Having seen them take out the pearls, the governor went to his lodgings to eat, and soon after he had eaten a soldier entered, a native of Guadalcanal named Pedro Lopez. Showing a pearl that he carried in his hand, he said: "Sir, as I was eating some of the oysters that the Indians brought today, a few of which I took to my quarters and had cooked, I found this between my teeth, which almost broke them. As it seemed to me to be a fine one, I brought it to your lordship so that you might send it to my senora Dona Isabel de Bobadilla." The adelantado replied, saying: "I thank you for your good will and accept the present and the favor you do Dona Isabel so that she may thank you and repay you whenever the opportunity arises. But it will be better if you keep the pearl and take it to La Havana, so that you can get in exchange for it a couple of horses and two mares and anything else you may need. Because of the good will that you have shown toward us, I shall pay out of my own pocket the fifth [of the value of the pearl] that belongs to his Majesty's hacienda."

The Spaniards who were with the governor examined the pearl, and those among them who regarded themselves as lapidaries of sorts estimated that in Spain it would be worth 400 ducats, because it was the size of a large hazelnut with its husk entire, perfectly rounded and of a clear and lustrous color. Since it had not been opened with fire, as had the others, its color and beauty had not been injured. We give an account of these particulars, though so unimportant, because they show the wealth of that country.

On one of the days that the Spaniards were in this pueblo of Ychiaha a misfortune occurred that grieved all of them very much. This was that a gentleman who was a native of Badajoz, named Luis Bravo de Xerez, while walking across a plain near the river with a lance in his hand, saw a dog pass near him and threw the lance at it with the intention of killing it for food, because due to the general scarcity of meat throughout that country, the Castilians ate all the dogs they were able to get. The throw missed the dog, and the lance went skimming across the plain beyond until it fell over the bluff above the river, and it happened to strike in the temple a soldier who was fishing there with a cane pole, coming out on the other side of his head, from which he immediately fell dead. Luis Bravo, ignorant of having made this cruel throw, went to look for his lance and found it stuck through the temples of Juan Mateos, for this was the soldier's name. He was a native of Almendral. Among all the Spaniards who went on this discovery he alone had gray hair, wherefore everyone called him father and respected him as if he were the father of each of them. Thus there was general grief at the misfortune and miserable death that had overtaken him when he had gone out to enjoy himself. Death is as near and is equally certain for us, in all times and places.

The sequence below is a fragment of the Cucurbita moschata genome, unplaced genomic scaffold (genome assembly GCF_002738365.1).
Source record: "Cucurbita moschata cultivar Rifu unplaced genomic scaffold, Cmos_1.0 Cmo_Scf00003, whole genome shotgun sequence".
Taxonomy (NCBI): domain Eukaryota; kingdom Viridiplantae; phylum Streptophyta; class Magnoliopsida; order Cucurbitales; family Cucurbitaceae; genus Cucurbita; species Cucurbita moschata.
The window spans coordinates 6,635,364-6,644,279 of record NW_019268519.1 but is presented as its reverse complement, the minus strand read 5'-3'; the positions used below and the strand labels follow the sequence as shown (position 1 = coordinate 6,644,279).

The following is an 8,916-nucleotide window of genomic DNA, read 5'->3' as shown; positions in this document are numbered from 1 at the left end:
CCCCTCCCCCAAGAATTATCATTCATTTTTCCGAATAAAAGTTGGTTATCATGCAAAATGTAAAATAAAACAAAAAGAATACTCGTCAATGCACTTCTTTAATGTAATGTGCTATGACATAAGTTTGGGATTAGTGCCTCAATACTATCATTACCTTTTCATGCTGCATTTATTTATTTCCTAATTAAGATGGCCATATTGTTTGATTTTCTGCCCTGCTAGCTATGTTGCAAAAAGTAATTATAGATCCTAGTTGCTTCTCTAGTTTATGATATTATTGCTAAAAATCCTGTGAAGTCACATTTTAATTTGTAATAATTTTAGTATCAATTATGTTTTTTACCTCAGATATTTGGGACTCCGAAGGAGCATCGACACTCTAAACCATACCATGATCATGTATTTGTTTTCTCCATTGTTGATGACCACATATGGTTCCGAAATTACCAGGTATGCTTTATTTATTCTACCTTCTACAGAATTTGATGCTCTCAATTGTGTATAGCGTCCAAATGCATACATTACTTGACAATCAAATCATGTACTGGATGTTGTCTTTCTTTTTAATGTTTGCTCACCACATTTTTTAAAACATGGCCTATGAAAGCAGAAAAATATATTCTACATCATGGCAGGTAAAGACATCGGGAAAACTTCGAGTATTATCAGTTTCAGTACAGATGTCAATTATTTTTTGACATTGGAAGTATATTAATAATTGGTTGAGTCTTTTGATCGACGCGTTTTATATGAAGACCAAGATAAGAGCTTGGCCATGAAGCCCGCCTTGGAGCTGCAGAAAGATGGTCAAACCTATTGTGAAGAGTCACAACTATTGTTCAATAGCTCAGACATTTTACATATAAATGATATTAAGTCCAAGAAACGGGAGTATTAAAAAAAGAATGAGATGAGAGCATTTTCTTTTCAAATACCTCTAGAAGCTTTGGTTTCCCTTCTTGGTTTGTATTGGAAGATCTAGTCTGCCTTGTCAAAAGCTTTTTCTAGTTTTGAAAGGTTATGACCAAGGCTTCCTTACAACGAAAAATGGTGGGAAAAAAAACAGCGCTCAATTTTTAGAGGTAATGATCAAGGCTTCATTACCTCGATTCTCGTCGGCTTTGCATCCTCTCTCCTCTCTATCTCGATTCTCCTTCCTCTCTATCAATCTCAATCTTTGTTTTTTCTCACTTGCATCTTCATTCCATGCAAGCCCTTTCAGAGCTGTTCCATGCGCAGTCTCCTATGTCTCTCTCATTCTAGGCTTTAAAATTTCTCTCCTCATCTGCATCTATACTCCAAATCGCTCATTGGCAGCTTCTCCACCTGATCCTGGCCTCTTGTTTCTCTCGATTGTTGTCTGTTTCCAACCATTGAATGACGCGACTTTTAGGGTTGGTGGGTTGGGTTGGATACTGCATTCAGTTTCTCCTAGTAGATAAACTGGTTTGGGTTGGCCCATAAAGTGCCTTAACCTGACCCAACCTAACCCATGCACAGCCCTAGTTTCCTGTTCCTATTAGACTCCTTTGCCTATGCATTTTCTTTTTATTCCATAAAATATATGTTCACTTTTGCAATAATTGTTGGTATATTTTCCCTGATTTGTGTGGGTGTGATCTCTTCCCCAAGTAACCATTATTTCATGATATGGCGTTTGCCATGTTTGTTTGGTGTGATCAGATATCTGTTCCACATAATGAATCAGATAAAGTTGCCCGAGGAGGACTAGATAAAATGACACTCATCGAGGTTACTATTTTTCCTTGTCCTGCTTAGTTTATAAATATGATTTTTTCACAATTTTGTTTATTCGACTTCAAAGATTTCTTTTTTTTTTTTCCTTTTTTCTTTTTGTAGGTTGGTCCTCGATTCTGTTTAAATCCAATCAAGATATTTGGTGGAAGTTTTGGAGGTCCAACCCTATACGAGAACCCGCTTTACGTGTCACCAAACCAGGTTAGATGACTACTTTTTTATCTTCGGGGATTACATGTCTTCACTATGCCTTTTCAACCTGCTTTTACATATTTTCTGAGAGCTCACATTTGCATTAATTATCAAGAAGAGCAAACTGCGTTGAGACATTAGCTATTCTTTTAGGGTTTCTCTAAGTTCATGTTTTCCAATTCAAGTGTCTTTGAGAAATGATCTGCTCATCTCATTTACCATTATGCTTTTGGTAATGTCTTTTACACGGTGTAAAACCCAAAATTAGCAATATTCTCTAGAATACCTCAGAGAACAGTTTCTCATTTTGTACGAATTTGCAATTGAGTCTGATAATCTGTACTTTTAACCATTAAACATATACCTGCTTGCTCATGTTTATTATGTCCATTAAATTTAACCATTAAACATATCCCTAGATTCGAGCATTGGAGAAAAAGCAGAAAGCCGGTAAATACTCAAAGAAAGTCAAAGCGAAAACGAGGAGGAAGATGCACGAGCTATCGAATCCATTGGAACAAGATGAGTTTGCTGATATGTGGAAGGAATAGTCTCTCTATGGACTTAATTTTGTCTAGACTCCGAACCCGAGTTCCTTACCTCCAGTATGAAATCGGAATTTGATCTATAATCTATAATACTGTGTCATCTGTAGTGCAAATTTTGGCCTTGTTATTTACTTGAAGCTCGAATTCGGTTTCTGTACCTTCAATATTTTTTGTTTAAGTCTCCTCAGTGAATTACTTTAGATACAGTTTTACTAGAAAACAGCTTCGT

The things mentioned took place in the camp while the two companions went out and returned from discovering the mines, spending ten days on their journey (over the Great Smoky Mountains near Knoxville). They said that the mines were of very fine brass like that which they had seen formerly, but that because of the nature of the country, they were sure that gold and silver mines would be found if the veins and deposits were sought. In addition to this they said that the country they had seen was all very good for cultivation and pasturage. The Indians in the pueblos through which they had passed had received them very affectionately and joyfully, and had entertained and regaled them to such an extent that every night after they had feasted them they sent two handsome young women to entertain and sleep with them that night; but that they did not dare touch them, fearing that the Indians might shoot them with arrows the next day, because they suspected that they sent them [the women] to give an excuse for killing them if they should receive them. The Spaniards feared this, but perhaps their hosts did it by way of giving them special entertainment, seeing that they were young, because, if they had wished to kill them, they had no need to seek pretexts for doing so.




Having received an account of the gold mines that they went to discover, the governor ordered preparations made for departing on the following day, which our Castilians did, leaving the curaca and his principal Indians very satisfied with the gifts the general and his captains gave them in return for their hospitality.

They marched that day down the island, which as we said was five leagues in length. At its point where the river came together again was founded another pueblo called Acoste; it belonged to another lord, quite different from the last one. He received the Castilians in a very different manner than the cacique of Ychiaha, for he showed no signs of friendship for them but on the contrary placed more than fifteen hundred Indian warriors under arms, decked out with plumes and having their weapons ready. They kept the latter in their hands, unwilling to put them down even though they had already received the Spaniards in their pueblo.

They showed themselves to be so bold and anxious to fight that there was not a single Indian who in speaking with a Spaniard did not boast that he would scratch out his eyes, and they would have done so. If they asked them any questions, they replied so arrogantly, shaking and throwing their arms about with the fists closed (signs they make when they wish to fight), that their effrontery was insupportable, as were their words and manner, all of which provoked battle, so that often the Castilians lost patience and were ready to engage them. But the adelantado prevented it, telling them to endure everything that the Indians did simply in order not to break the record [of peace] that they had maintained up to that point since leaving the warlike province of Apalache. Thus they did as the governor commanded, but both sides passed that whole night with their squadrons formed, like declared enemies.